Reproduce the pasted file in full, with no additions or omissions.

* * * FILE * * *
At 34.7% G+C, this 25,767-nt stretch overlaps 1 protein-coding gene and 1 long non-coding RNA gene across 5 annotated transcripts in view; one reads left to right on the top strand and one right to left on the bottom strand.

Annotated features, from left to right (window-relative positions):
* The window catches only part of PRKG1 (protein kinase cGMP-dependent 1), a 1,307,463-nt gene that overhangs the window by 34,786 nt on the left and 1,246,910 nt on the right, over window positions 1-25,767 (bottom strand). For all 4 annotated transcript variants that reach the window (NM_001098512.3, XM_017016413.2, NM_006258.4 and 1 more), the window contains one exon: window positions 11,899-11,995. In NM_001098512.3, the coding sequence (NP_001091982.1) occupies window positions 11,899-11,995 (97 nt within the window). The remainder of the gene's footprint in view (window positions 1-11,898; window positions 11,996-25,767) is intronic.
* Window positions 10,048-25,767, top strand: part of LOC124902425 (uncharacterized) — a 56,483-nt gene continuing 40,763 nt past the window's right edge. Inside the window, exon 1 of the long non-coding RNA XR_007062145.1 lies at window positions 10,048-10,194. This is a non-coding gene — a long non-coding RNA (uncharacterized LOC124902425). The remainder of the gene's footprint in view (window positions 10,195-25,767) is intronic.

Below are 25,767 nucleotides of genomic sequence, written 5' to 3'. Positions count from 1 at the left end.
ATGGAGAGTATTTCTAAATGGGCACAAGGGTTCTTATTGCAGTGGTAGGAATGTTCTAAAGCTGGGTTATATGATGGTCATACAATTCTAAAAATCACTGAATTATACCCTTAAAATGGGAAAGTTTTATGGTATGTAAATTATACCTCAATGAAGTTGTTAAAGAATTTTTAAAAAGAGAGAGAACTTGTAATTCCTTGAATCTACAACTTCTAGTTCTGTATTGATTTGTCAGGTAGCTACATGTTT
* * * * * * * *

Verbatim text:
At 34.7% G+C, this 25,767-nt stretch overlaps 1 protein-coding gene and 1 long non-coding RNA gene across 5 annotated transcripts in view; one reads left to right on the top strand and one right to left on the bottom strand.

Annotated features, from left to right (window-relative positions):
* The window catches only part of PRKG1 (protein kinase cGMP-dependent 1), a 1,307,463-nt gene that overhangs the window by 34,786 nt on the left and 1,246,910 nt on the right, over window positions 1-25,767 (bottom strand). For all 4 annotated transcript variants that reach the window (NM_001098512.3, XM_017016413.2, NM_006258.4 and 1 more), the window contains one exon: window positions 11,899-11,995. In NM_001098512.3, the coding sequence (NP_001091982.1) occupies window positions 11,899-11,995 (97 nt within the window). The remainder of the gene's footprint in view (window positions 1-11,898; window positions 11,996-25,767) is intronic.
* Window positions 10,048-25,767, top strand: part of LOC124902425 (uncharacterized) — a 56,483-nt gene continuing 40,763 nt past the window's right edge. Inside the window, exon 1 of the long non-coding RNA XR_007062145.1 lies at window positions 10,048-10,194. This is a non-coding gene — a long non-coding RNA (uncharacterized LOC124902425). The remainder of the gene's footprint in view (window positions 10,195-25,767) is intronic.

Below are 25,767 nucleotides of genomic sequence, written 5' to 3'. Positions count from 1 at the left end.
ATGGAGAGTATTTCTAAATGGGCACAAGGGTTCTTATTGCAGTGGTAGGAATGTTCTAAAGCTGGGTTATATGATGGTCATACAATTCTAAAAATCACTGAATTATACCCTTAAAATGGGAAAGTTTTATGGTATGTAAATTATACCTCAATGAAGTTGTTAAAGAATTTTTAAAAAGAGAGAGAACTTGTAATTCCTTGAATCTACAACTTCTAGTTCTGTATTGATTTGTCAGGTAGCTACATGTTT